The public hospital system is now so good Australians can get away with not purchasing private health insurance, major investment bank Morgan Stanley has found.
In a 63-page analysis obtained by News Corp the investment bank warns “many people now see the free public hospital system as adequate catastrophe cover”.
Morgan Stanley’s executive Director Daniel Toohey says the private health industry has become lazy and the government should refuse any premium rises for three years to force the industry to sort itself out.
The report even dismisses the government’s tax penalty that forces higher income Australians into private health cover as losing its sting as premiums skyrocket.
The revelations come as health funds are under fire for covering less and less of their member’s health bills as profits surge.
Rising premiums and declining value is behind a continuing fall in health fund membership, which has declined from a peak of 47.4% in 2015 to 45.8% in September 2017.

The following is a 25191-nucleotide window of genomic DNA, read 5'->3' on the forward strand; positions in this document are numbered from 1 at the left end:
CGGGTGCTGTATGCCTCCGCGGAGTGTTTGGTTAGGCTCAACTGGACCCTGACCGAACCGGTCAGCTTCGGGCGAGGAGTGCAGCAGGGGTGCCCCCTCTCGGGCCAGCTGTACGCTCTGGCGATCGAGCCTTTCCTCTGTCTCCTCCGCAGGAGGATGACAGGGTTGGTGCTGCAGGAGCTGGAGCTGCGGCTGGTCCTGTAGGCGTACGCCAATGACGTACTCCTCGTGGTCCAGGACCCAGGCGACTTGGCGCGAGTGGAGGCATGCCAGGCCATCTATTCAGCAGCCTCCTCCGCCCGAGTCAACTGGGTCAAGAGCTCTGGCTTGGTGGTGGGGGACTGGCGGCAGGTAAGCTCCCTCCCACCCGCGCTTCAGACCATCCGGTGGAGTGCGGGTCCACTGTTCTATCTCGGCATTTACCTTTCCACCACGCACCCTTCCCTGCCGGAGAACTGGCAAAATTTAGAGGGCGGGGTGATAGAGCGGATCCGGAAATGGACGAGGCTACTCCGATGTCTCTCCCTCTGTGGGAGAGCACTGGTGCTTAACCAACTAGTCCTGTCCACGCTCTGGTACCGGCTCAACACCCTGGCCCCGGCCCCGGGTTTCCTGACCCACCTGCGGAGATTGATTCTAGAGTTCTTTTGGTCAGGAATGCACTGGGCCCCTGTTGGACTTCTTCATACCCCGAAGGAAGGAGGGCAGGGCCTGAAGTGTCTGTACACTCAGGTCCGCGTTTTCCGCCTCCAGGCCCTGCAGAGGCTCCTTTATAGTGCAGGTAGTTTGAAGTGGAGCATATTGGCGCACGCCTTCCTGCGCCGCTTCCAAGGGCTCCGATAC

Morgan Stanley predicts health fund membership will continue to fall placing pressure on private hospitals but it says public hospitals will be able to cope with increased demand.
“Our analysis suggests that under a status quo scenario, the public sector could feasibly absorb the excess demand caused by an ageing population and falling participation in the private hospital sector,” the analysis says.
Recent multi-billion dollar state government investment in public hospitals means they now have more single rooms placing private hospitals under threat.